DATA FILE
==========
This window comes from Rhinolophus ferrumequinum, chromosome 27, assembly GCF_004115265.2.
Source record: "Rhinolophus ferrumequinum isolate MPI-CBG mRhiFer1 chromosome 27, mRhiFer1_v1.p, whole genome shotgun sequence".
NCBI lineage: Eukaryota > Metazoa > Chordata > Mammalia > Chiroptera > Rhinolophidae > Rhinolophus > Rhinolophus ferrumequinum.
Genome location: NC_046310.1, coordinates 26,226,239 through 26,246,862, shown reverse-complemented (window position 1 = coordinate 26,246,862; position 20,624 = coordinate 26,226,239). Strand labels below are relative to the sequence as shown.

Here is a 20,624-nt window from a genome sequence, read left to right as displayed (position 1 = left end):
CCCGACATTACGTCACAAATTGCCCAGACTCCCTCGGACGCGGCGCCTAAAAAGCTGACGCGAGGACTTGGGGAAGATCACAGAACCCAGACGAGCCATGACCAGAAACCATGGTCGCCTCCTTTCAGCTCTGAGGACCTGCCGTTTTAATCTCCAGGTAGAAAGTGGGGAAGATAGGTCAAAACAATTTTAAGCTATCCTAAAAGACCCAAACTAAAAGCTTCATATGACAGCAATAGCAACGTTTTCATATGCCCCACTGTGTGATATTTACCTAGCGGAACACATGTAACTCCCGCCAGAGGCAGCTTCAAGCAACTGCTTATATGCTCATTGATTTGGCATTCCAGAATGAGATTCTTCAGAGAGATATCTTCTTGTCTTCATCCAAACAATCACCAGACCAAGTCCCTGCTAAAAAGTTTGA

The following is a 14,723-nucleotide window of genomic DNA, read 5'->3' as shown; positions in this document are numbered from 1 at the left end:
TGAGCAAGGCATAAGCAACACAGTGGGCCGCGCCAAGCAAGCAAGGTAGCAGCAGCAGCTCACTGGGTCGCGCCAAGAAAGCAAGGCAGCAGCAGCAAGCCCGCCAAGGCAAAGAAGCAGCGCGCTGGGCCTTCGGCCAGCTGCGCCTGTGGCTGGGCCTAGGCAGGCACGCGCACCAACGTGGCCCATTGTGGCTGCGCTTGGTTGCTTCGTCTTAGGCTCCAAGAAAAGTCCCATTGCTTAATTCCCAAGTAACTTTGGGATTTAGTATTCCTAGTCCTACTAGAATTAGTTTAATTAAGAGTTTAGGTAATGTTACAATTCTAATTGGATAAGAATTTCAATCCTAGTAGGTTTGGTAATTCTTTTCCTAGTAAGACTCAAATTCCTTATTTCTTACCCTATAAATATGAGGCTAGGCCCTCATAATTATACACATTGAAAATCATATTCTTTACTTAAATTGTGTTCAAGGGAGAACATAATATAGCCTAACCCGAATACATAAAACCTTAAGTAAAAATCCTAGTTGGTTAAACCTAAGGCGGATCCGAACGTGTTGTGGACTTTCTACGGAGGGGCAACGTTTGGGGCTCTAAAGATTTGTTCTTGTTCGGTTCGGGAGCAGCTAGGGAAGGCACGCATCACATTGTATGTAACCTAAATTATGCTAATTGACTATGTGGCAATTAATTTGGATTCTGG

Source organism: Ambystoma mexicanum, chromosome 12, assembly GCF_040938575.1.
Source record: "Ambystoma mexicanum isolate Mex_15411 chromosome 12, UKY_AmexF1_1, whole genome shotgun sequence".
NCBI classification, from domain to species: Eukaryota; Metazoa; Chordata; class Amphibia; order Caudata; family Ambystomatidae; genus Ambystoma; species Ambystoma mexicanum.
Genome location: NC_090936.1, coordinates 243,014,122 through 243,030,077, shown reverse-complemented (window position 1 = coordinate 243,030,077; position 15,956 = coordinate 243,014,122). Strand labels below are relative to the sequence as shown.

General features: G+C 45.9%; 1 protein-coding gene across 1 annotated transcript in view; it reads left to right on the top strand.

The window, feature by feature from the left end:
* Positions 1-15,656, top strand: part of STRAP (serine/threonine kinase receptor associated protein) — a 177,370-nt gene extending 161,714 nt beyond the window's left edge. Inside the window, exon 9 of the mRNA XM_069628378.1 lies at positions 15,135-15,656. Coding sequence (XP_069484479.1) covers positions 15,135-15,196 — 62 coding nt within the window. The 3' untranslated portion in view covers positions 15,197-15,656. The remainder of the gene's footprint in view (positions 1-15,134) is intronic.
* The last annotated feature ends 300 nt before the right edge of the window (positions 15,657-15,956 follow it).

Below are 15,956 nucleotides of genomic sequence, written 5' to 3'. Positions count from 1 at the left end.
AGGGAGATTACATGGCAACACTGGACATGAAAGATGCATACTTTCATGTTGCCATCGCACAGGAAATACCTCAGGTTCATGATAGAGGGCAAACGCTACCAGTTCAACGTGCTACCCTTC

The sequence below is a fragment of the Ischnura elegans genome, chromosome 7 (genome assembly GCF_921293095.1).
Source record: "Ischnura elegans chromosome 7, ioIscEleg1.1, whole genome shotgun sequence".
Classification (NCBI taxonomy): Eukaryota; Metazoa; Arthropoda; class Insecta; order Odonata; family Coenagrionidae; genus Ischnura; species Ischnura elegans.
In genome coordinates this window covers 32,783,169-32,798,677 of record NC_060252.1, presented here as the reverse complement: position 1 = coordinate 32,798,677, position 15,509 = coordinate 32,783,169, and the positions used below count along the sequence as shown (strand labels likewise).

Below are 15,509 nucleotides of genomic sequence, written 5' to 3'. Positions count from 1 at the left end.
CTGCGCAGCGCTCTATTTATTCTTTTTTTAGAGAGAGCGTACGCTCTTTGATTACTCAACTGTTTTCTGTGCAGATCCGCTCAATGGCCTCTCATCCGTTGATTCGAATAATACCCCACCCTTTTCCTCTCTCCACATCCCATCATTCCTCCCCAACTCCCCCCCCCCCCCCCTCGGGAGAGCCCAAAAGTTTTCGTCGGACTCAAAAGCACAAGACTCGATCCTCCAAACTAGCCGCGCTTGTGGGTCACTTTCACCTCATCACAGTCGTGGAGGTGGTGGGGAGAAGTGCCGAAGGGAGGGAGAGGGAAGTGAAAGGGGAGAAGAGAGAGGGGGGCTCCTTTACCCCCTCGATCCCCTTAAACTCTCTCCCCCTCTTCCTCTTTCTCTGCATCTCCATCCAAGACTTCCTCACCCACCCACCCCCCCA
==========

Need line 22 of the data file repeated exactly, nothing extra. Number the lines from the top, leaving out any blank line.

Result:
In genome coordinates this window covers 32,783,169-32,798,677 of record NC_060252.1, presented here as the reverse complement: position 1 = coordinate 32,798,677, position 15,509 = coordinate 32,783,169, and the positions used below count along the sequence as shown (strand labels likewise).